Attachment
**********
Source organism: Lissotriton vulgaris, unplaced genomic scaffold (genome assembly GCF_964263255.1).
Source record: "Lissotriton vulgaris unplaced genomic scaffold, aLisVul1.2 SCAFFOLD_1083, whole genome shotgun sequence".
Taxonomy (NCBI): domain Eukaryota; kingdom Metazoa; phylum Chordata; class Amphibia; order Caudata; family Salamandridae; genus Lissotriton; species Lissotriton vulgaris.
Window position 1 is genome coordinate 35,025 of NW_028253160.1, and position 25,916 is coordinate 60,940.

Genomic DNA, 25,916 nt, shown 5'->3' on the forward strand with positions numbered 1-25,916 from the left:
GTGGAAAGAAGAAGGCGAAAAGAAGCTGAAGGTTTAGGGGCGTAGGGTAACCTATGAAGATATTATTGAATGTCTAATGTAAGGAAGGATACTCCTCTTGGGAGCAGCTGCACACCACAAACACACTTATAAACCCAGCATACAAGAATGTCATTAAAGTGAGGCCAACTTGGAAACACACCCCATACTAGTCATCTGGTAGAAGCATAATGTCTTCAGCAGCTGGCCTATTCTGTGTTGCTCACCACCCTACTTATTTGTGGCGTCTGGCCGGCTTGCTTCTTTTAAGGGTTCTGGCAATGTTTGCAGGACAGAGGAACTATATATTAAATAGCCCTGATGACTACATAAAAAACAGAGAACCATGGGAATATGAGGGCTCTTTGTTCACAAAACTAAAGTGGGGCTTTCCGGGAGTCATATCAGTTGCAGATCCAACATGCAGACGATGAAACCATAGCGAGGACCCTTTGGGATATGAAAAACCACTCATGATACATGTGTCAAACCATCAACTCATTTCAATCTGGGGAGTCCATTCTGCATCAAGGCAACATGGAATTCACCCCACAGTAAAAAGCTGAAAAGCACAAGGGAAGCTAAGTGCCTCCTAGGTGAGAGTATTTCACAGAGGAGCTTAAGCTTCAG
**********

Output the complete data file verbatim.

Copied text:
Source organism: Lissotriton vulgaris, unplaced genomic scaffold (genome assembly GCF_964263255.1).
Source record: "Lissotriton vulgaris unplaced genomic scaffold, aLisVul1.2 SCAFFOLD_1083, whole genome shotgun sequence".
Taxonomy (NCBI): domain Eukaryota; kingdom Metazoa; phylum Chordata; class Amphibia; order Caudata; family Salamandridae; genus Lissotriton; species Lissotriton vulgaris.
Window position 1 is genome coordinate 35,025 of NW_028253160.1, and position 25,916 is coordinate 60,940.

Genomic DNA, 25,916 nt, shown 5'->3' on the forward strand with positions numbered 1-25,916 from the left:
GTGGAAAGAAGAAGGCGAAAAGAAGCTGAAGGTTTAGGGGCGTAGGGTAACCTATGAAGATATTATTGAATGTCTAATGTAAGGAAGGATACTCCTCTTGGGAGCAGCTGCACACCACAAACACACTTATAAACCCAGCATACAAGAATGTCATTAAAGTGAGGCCAACTTGGAAACACACCCCATACTAGTCATCTGGTAGAAGCATAATGTCTTCAGCAGCTGGCCTATTCTGTGTTGCTCACCACCCTACTTATTTGTGGCGTCTGGCCGGCTTGCTTCTTTTAAGGGTTCTGGCAATGTTTGCAGGACAGAGGAACTATATATTAAATAGCCCTGATGACTACATAAAAAACAGAGAACCATGGGAATATGAGGGCTCTTTGTTCACAAAACTAAAGTGGGGCTTTCCGGGAGTCATATCAGTTGCAGATCCAACATGCAGACGATGAAACCATAGCGAGGACCCTTTGGGATATGAAAAACCACTCATGATACATGTGTCAAACCATCAACTCATTTCAATCTGGGGAGTCCATTCTGCATCAAGGCAACATGGAATTCACCCCACAGTAAAAAGCTGAAAAGCACAAGGGAAGCTAAGTGCCTCCTAGGTGAGAGTATTTCACAGAGGAGCTTAAGCTTCAG